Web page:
On-page quality analysis - outbound linksSource: SiteChecker

As with sub-headings, make sure you can guess what your copy is about by just looking through the links.

Neither take the effort not to follow these outbound links either. Only link to the resources that provide helpful information. That way, your readers’ experience will matter and Google will catch up on that.


Google doesn’t seem to use Readability as a direct ranking factor, but a readability rating can help you determine a particular type of audience that you are using.

Because of its readability, your content will be difficult to understand for people with various cognitive disabilities. This can be another indirect signal to Google that your content is suitable for a limited audience.

These two signals can be negative ranking criteria.

For security reasons, avoid high readability values. Not only does this improve accessibility, it also makes it easier and faster to understand your content (and thus improve engagement on the page, which is certainly a ranking signal):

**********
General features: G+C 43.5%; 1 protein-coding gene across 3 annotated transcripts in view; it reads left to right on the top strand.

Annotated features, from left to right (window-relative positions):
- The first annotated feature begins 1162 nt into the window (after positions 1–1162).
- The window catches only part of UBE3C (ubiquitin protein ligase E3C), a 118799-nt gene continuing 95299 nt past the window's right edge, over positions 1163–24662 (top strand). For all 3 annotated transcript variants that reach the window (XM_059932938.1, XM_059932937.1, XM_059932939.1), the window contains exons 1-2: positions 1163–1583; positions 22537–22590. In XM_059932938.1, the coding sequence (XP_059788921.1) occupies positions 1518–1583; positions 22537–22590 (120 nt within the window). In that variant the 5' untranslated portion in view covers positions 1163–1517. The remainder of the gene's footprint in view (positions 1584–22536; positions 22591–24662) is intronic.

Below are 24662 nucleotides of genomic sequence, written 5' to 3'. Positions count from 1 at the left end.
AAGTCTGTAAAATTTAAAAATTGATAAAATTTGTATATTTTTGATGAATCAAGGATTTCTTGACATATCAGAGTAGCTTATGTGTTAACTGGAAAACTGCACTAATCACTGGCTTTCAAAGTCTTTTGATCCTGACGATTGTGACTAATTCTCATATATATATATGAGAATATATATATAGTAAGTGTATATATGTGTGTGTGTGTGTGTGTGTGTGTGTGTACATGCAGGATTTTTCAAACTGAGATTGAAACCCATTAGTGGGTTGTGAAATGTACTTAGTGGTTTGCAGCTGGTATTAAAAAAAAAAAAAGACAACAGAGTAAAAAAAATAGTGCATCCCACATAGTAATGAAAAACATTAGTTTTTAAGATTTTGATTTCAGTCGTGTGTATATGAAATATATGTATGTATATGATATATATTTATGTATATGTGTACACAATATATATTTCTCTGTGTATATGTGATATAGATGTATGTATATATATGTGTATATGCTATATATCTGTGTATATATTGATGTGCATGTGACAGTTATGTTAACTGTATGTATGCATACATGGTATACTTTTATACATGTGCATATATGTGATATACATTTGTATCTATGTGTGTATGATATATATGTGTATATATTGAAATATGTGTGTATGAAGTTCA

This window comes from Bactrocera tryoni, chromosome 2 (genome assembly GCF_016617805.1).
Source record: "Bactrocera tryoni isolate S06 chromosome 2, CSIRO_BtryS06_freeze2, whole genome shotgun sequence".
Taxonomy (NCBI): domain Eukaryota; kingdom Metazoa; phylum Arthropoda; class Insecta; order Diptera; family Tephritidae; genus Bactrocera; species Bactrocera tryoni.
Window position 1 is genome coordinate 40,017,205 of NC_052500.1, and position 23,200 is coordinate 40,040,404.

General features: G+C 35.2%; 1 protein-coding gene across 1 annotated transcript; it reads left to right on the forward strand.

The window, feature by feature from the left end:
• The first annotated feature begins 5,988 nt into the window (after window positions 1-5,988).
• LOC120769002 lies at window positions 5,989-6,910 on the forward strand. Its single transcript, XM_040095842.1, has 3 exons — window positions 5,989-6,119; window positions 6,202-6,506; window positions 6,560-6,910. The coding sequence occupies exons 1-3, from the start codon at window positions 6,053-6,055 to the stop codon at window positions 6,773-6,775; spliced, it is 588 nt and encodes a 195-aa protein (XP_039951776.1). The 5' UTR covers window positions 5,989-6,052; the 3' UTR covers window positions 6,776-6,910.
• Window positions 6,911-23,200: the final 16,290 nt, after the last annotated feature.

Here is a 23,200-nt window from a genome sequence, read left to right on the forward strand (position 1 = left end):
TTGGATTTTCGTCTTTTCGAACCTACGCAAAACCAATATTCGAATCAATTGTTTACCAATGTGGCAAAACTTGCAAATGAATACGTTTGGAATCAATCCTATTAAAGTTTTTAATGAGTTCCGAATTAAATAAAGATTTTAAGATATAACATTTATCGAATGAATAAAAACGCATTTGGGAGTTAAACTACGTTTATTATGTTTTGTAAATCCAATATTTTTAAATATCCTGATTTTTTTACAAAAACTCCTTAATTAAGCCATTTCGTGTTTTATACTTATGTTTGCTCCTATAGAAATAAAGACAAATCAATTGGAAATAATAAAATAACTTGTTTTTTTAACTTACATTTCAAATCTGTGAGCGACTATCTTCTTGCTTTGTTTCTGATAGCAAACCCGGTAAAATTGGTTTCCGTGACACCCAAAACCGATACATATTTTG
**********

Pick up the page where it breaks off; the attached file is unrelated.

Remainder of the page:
• Make sure your sentences and paragraphs are short
  • Avoid lesser-known (and complicated) terms and jargon
  • Use active language instead of passive language whenever possible
  • Make lots of lists
  • Use sub-headings here too

Yoast The plugin rates the readability of your copy while you are still working on it. Here is how to install and set up.

Analysis of copy quality on the page - legibility

Content accessibility

Again, most of the above points (content structure, links and readability) contribute to the accessibility of your content. Google representative do not provide confirmation whether Google uses accessibility or ADA conformity as a ranking factor. However, we do know that it was Google desperate try to establish and standardize guidelines for the accessibility of the web resources displayed in Google SERPs.

As we know from years of work on Google’s SEO, the various efforts made by Google to enforce something are usually reflected in the guidelines for webmasters. It did so at the speed of the website, which started out as a mild initiative. It did so with the signals for mobile user experience, which are now included in Google’s guidelines.

Whether it is a direct ranking factor or not, internet accessibility is an important factor in engaging on the page so that more users can properly interact with your content. It’s a big topic too, so read the whole thing ADA Compliance Guide to better understand the concept (and the legislation behind it).


Of course, checking content quality involves more than just running the tools above. However, it is helpful to know some of the metrics that can be improved.